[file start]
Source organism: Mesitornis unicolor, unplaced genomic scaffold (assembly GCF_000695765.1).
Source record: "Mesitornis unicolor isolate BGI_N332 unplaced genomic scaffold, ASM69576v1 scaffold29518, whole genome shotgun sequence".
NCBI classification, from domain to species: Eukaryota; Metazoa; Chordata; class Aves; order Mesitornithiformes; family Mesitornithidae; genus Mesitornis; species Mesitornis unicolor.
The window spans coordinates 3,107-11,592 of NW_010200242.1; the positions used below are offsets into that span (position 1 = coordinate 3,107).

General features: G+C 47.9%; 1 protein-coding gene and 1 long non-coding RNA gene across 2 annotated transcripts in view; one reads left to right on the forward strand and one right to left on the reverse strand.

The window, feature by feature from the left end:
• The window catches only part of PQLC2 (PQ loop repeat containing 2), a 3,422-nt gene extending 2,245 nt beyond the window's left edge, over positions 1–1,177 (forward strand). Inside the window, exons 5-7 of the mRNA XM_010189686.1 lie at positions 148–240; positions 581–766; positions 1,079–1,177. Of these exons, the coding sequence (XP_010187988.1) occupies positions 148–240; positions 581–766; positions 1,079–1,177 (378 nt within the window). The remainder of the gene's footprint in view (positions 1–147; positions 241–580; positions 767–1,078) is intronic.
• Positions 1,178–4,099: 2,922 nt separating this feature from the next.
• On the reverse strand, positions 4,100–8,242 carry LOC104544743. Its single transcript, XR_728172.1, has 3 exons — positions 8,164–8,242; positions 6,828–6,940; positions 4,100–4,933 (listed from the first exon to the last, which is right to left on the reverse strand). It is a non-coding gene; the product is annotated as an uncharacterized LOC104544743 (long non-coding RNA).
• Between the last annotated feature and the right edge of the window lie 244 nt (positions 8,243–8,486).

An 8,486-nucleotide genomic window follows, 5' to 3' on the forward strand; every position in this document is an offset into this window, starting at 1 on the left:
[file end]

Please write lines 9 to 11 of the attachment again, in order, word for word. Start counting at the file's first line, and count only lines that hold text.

• On the reverse strand, positions 4,100–8,242 carry LOC104544743. Its single transcript, XR_728172.1, has 3 exons — positions 8,164–8,242; positions 6,828–6,940; positions 4,100–4,933 (listed from the first exon to the last, which is right to left on the reverse strand). It is a non-coding gene; the product is annotated as an uncharacterized LOC104544743 (long non-coding RNA).
• Between the last annotated feature and the right edge of the window lie 244 nt (positions 8,243–8,486).

An 8,486-nucleotide genomic window follows, 5' to 3' on the forward strand; every position in this document is an offset into this window, starting at 1 on the left: